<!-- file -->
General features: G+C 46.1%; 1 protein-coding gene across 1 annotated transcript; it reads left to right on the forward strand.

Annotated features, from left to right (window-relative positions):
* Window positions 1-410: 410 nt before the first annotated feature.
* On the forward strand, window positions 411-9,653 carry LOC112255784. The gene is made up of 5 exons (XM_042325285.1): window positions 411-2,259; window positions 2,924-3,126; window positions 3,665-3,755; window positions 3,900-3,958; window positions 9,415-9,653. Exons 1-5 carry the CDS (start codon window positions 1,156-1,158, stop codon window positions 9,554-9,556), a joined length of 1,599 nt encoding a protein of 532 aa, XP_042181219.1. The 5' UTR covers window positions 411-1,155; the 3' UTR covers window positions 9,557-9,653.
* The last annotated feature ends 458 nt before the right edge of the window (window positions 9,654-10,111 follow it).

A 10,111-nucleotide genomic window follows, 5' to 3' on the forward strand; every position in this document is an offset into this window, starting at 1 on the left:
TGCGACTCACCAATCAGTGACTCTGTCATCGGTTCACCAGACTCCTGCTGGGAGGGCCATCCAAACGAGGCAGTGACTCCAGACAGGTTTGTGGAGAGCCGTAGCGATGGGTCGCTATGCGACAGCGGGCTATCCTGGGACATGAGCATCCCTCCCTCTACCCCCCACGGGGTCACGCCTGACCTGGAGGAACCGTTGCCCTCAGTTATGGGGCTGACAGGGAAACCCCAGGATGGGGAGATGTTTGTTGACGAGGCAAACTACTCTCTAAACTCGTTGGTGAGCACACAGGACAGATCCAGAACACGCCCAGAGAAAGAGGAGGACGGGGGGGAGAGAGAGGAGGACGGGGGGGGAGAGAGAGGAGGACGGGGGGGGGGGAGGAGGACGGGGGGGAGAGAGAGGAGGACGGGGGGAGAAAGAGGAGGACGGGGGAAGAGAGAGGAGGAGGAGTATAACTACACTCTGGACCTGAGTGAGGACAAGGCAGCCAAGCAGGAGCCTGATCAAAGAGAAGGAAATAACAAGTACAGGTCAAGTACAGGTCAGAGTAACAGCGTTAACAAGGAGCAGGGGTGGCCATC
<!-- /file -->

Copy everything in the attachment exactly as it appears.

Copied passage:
General features: G+C 46.1%; 1 protein-coding gene across 1 annotated transcript; it reads left to right on the forward strand.

Annotated features, from left to right (window-relative positions):
* Window positions 1-410: 410 nt before the first annotated feature.
* On the forward strand, window positions 411-9,653 carry LOC112255784. The gene is made up of 5 exons (XM_042325285.1): window positions 411-2,259; window positions 2,924-3,126; window positions 3,665-3,755; window positions 3,900-3,958; window positions 9,415-9,653. Exons 1-5 carry the CDS (start codon window positions 1,156-1,158, stop codon window positions 9,554-9,556), a joined length of 1,599 nt encoding a protein of 532 aa, XP_042181219.1. The 5' UTR covers window positions 411-1,155; the 3' UTR covers window positions 9,557-9,653.
* The last annotated feature ends 458 nt before the right edge of the window (window positions 9,654-10,111 follow it).

A 10,111-nucleotide genomic window follows, 5' to 3' on the forward strand; every position in this document is an offset into this window, starting at 1 on the left:
TGCGACTCACCAATCAGTGACTCTGTCATCGGTTCACCAGACTCCTGCTGGGAGGGCCATCCAAACGAGGCAGTGACTCCAGACAGGTTTGTGGAGAGCCGTAGCGATGGGTCGCTATGCGACAGCGGGCTATCCTGGGACATGAGCATCCCTCCCTCTACCCCCCACGGGGTCACGCCTGACCTGGAGGAACCGTTGCCCTCAGTTATGGGGCTGACAGGGAAACCCCAGGATGGGGAGATGTTTGTTGACGAGGCAAACTACTCTCTAAACTCGTTGGTGAGCACACAGGACAGATCCAGAACACGCCCAGAGAAAGAGGAGGACGGGGGGGAGAGAGAGGAGGACGGGGGGGGAGAGAGAGGAGGACGGGGGGGGGGGAGGAGGACGGGGGGGAGAGAGAGGAGGACGGGGGGAGAAAGAGGAGGACGGGGGAAGAGAGAGGAGGAGGAGTATAACTACACTCTGGACCTGAGTGAGGACAAGGCAGCCAAGCAGGAGCCTGATCAAAGAGAAGGAAATAACAAGTACAGGTCAAGTACAGGTCAGAGTAACAGCGTTAACAAGGAGCAGGGGTGGCCATC